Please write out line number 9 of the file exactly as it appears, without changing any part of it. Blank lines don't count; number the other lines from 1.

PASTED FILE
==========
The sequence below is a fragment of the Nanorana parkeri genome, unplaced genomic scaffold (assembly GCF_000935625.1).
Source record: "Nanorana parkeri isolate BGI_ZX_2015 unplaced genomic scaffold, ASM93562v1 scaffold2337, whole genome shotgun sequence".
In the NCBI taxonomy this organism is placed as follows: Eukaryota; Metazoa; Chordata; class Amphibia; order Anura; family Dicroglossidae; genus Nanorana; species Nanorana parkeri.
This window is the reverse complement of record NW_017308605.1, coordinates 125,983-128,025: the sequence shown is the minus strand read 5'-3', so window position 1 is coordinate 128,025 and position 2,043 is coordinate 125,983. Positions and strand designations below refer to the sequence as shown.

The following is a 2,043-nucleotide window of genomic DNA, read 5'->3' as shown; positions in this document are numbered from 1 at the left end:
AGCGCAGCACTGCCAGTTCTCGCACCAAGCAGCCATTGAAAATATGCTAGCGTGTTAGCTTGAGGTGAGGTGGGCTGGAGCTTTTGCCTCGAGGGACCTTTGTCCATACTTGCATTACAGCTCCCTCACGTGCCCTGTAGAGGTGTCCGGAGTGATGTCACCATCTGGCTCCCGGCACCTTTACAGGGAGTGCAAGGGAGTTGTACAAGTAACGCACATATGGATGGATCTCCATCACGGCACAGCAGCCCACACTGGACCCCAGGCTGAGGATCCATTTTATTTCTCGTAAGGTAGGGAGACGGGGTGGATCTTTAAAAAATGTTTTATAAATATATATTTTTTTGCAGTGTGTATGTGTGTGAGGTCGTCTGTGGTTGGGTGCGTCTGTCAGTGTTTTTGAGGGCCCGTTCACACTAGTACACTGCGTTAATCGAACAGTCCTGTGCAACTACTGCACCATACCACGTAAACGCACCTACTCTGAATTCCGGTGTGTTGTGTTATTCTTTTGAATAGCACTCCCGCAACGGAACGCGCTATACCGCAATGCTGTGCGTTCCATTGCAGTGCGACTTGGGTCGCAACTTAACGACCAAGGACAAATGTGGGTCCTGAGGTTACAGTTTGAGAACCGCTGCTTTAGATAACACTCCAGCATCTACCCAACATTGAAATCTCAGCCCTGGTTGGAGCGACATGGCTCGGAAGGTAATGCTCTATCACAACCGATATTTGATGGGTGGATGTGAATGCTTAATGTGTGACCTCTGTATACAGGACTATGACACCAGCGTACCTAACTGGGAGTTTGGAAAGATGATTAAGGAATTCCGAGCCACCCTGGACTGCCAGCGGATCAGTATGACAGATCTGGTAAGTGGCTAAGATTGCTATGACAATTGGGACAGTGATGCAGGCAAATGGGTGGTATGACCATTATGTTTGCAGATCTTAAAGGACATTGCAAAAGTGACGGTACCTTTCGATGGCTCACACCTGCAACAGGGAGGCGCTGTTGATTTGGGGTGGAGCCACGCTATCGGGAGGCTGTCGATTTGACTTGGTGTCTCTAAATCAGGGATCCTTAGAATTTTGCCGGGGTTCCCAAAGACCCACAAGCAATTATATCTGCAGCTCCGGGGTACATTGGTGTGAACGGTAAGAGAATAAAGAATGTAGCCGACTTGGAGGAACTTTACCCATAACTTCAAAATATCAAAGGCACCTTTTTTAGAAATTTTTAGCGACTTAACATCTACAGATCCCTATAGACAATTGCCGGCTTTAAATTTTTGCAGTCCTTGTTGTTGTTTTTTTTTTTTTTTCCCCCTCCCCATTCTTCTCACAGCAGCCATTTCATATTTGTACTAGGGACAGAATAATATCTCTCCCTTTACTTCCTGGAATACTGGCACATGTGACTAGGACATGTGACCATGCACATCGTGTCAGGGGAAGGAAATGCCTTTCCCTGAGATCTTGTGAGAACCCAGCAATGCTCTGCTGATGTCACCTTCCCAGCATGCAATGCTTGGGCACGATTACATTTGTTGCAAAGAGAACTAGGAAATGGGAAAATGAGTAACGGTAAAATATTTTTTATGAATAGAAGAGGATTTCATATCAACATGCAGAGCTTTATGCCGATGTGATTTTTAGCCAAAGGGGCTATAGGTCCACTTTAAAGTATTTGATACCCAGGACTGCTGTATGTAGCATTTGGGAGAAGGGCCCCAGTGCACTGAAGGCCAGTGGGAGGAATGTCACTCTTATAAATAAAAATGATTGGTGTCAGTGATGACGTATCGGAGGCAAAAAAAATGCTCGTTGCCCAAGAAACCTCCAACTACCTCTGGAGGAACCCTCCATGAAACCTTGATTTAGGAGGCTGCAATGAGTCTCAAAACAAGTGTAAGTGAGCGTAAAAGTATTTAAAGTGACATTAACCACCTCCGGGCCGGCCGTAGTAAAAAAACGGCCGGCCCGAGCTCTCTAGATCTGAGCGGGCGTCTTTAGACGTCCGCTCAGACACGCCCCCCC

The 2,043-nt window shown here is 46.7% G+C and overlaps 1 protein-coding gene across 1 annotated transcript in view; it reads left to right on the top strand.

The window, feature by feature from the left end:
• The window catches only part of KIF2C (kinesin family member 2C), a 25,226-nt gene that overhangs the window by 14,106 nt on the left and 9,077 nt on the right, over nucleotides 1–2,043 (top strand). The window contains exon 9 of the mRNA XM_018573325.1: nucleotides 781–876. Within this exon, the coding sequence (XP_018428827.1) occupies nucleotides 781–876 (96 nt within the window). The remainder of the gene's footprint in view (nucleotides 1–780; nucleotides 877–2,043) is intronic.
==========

• The window catches only part of KIF2C (kinesin family member 2C), a 25,226-nt gene that overhangs the window by 14,106 nt on the left and 9,077 nt on the right, over nucleotides 1–2,043 (top strand). The window contains exon 9 of the mRNA XM_018573325.1: nucleotides 781–876. Within this exon, the coding sequence (XP_018428827.1) occupies nucleotides 781–876 (96 nt within the window). The remainder of the gene's footprint in view (nucleotides 1–780; nucleotides 877–2,043) is intronic.